For most nonprofits growth and, in fact, survival is equated to an unceasing struggle for more resources —revenue, staff, members or customers. The mantra is “more”—more programs, members or revenue will solve their problems. Yet, in today’s economy it is leverage rather than quantity, innovation rather than production that yields solutions. Take the case of Facebook cited in a Fast Company article.


An article in Harvard Business Review, titled The Performance Management Revolution reports that more than one-third of U.S. companies are abandoning the traditional annual performance review in favor of less formal, more dynamic and frequent “check- ins” with employees throughout the year. These conversations provide immediate performance feedback in specific contexts and aim at future improvement rather than rewards or punishment.


Reprinted with permission from SocialFish Chapter summary from my book: The Demand Perspective Leading From the Outside Do you know what question stymied association executives the most in the course of my research? It was a simple, straight-forward question: “What do you think is the greatest value members get out of your association?” While they were eager to list great programs and achievements in their answers, they were unable to penetrate their customers’ thinking and understand what it was about these customers’ experience with their association that made them select its services over those of other service providers with comparable offerings.  What outcome did they achieve through their membership that was essential to their success? What solutions were critical to their careers that the association might be able to better facilitate and increase its value? There is a serious, mostly undiagnosed problem here. The majority of associations, like most organizations in other sectors, are unable to see the world from their members’ perspective; put themselves in their shoes to understand what truly matters to them and what destination they are trying to get to. Even more alarmingly, they have no interest in doing so. They believe that occasional snapshots of member opinions and factual information are adequate. Program design, “value propositions” and strategic priorities are, therefore, determined on the basis of the association’s perspective. The gap between members’ perceptions of value and the associations’ assumptions about it is an incapacitating hurdle to an organization’s ability to create products and solutions that matter “to what keeps members up at night” and make a difference. Without an outside-in perspective, you cannot discern the true market value of your assets and, hence, construct meaningful value propositions, beyond recitations of programs and products. If an intelligent and strategic CEO cannot identify (not simply guess) in depth what creates value for members at various situations and moments in time, his/her organization is in serious trouble. How could it design products and solutions that deeply resonate with its customers, let alone, grow to become indispensable to their success? This is why the book helps readers identify and articulate true value propositions before delving into customer engagement, programs and services. Three things emerged in my research as prerequisite to the construction of a true and compelling value proposition.
  1. A value proposition is not about you—your flagship programs, reputation or achievements. It is about the value a member perceives and actually experiences through the relationship with your association. Your job is not to persuade members of the value you see, but to uncover the real sources of value they see; drill beneath the surface to understand what makes them “tick” and what most matters to them.
I once joined Planet Fitness, one of the fastest growing franchises in this sector. There were myriads of choices of gyms around me. Why did I join this one? What made the difference? For me it was their carefully constructed culture that soothed my fears, and their practices that matched my wallet and allowed me the low commitment I was prepared to give at that point. The value proposition that the culture reflected — a “judgment-free zone” — cut to the core: “We at Planet Fitness are here to provide a unique environment in which anyone— and we mean anyone— can be comfortable. A diverse, Judgment-Free Zone® where a lasting, active lifestyle can be built!” Obviously the company invested a great deal of time to understand someone like me. It “got” the hurdles that kept us, slouches, away from “serious”-looking gyms and built a business, designed to deliver on the promises their value proposition made. No great financial commitment since its elite “black card” membership costs only about $20 a month. No pools, saunas, aerobic classes, or tons of choices to make me feel guilty for not wanting to commit to hours at the gym. No intimidating people and behaviors. My goal was to get off the couch, not build my biceps or enter a beauty pageant. Planet Fitness acknowledged rather than belittle this goal. Conspicuously absent were any references to the company’s prestige, achievements or great products and benefits. The gym states its value in terms of its ability to address my concerns rather than persuade me of its greatness.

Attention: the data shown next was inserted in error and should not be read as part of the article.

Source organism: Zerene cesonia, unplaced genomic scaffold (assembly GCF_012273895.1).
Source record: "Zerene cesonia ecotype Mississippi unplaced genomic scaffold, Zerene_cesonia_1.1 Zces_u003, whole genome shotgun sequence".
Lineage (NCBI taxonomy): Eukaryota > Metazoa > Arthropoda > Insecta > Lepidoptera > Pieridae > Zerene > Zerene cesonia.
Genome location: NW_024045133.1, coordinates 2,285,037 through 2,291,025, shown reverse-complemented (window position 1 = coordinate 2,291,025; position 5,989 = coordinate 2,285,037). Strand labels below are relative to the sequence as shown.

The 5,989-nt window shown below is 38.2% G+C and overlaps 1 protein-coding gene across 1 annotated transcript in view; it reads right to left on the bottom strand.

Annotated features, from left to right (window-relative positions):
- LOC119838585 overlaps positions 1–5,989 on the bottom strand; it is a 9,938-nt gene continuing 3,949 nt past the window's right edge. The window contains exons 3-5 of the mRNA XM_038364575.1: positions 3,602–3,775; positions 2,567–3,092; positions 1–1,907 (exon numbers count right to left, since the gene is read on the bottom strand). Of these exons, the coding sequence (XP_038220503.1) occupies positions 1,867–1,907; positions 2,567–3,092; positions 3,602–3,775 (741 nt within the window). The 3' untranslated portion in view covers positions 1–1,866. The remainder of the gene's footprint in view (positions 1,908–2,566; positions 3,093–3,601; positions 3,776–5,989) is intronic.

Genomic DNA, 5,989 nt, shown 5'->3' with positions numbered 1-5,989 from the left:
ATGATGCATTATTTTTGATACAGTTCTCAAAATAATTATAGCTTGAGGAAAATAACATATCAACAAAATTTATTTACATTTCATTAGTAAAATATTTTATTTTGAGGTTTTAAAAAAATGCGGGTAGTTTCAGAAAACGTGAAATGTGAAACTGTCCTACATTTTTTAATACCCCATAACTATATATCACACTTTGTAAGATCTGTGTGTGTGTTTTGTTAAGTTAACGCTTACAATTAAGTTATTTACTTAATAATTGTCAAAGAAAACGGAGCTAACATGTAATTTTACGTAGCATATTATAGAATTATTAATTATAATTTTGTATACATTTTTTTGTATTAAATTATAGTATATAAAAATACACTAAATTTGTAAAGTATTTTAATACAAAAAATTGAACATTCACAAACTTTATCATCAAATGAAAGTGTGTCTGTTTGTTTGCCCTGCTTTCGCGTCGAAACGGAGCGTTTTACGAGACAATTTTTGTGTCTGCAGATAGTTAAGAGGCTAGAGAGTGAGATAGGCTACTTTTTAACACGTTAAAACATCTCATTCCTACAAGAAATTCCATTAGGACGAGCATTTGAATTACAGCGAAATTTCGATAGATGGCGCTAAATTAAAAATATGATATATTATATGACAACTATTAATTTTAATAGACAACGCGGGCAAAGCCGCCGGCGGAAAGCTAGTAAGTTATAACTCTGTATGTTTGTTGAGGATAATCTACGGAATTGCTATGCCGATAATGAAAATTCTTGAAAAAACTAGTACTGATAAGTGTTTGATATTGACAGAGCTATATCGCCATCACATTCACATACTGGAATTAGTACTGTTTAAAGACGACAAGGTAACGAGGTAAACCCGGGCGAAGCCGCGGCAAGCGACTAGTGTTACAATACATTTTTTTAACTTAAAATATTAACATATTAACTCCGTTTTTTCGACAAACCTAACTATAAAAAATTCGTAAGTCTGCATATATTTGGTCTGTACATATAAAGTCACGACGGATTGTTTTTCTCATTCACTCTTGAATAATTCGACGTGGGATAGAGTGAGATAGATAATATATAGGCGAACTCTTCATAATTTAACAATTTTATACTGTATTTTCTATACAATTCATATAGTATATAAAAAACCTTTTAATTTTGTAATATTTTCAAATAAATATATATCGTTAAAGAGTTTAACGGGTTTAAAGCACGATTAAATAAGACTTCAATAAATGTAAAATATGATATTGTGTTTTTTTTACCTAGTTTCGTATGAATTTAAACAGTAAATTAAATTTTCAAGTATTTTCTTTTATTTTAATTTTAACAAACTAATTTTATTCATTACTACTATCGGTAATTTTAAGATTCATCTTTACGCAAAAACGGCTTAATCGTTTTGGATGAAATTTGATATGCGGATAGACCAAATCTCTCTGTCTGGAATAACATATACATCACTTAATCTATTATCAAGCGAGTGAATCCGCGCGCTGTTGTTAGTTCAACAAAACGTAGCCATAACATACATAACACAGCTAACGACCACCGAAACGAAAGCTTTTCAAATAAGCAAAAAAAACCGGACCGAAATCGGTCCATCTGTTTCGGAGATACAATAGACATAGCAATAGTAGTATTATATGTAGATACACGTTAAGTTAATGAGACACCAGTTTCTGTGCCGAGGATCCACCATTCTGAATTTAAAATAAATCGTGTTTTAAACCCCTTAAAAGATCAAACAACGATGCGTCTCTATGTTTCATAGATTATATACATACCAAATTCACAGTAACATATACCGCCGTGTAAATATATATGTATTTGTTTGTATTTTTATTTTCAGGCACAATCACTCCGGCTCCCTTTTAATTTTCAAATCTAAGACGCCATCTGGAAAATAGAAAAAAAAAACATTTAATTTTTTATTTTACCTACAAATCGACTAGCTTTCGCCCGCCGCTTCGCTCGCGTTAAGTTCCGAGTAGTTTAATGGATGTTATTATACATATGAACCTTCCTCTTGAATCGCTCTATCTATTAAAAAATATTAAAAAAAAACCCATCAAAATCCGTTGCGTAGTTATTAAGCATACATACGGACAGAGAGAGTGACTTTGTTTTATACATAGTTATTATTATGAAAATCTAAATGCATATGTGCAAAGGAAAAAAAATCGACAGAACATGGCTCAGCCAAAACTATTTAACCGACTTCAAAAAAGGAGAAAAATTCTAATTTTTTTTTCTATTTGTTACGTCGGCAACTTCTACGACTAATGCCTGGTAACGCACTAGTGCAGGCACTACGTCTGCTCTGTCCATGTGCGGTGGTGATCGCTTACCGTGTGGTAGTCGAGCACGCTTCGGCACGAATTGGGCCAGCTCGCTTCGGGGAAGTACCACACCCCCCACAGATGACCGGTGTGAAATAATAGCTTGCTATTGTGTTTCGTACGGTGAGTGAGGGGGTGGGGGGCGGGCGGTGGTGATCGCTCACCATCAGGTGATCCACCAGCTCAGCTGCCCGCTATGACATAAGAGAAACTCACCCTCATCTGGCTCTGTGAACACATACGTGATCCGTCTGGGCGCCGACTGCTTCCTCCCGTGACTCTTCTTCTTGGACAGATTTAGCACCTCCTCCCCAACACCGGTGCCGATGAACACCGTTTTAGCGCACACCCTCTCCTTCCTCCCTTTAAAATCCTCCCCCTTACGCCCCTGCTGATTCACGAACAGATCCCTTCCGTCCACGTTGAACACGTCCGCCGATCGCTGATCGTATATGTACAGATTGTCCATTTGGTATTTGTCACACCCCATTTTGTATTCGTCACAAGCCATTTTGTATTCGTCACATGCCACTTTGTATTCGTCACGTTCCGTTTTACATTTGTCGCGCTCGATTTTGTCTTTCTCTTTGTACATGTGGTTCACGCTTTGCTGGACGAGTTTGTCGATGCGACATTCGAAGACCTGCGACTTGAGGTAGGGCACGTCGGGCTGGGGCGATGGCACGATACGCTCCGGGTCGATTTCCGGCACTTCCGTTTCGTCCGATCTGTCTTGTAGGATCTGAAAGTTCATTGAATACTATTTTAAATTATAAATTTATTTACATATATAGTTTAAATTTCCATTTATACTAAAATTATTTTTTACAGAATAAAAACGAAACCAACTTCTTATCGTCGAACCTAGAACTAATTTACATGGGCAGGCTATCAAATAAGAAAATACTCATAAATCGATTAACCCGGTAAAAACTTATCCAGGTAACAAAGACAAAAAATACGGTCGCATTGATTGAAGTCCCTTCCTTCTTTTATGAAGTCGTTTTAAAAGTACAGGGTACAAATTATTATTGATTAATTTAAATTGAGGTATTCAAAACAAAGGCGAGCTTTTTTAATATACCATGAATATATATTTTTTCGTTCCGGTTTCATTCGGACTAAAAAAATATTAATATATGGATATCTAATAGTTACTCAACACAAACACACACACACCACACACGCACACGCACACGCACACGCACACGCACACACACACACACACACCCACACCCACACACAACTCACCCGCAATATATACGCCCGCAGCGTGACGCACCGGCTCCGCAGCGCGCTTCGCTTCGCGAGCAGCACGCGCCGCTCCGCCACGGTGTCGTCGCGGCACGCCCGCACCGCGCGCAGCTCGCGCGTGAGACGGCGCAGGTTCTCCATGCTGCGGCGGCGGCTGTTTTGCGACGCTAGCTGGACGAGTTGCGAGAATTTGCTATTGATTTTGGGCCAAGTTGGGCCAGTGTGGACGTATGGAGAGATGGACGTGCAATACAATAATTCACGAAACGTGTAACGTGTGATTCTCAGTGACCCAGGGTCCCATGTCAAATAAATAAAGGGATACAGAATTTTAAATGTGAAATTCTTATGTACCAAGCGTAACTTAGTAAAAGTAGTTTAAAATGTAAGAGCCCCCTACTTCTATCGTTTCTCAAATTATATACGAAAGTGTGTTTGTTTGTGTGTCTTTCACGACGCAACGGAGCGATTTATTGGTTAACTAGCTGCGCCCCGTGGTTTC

1. Look for intangible value. Customer value does not reside in the purchase of a product itself but in the way this product is experienced and the results users get from its use.Sometimes what makes the most difference is not the great quality of a conference but the speed of recapping and distributing its contents to you after the conference; the type of conversations you have in-between sessions; or the access to potential clients or suppliers you get out of it. Yet most organizations miss and squander such sources of value that, if leveraged, could become the basis for future high-value programs and targeted member experiences. The Community Roundtable, a membership organization for community managers, realized that interaction with other members—the community itself—had much highest value for members than their formal programs. Instead of continuing to push the value of these programs on members, the company made these community-based interactions the basis of its business model and value proposition. Yet most associations miss, rather than leverage, such informal sources of value because they don’t fit with their own criteria of success. By measuring value on the basis of responses to program questionnaires or attendance, they miss the far greater value that informal experiences and intangibles.
  2. Value propositions are NOT marketing tools. Constructing them is not a matter of wordsmithing or persuading as in: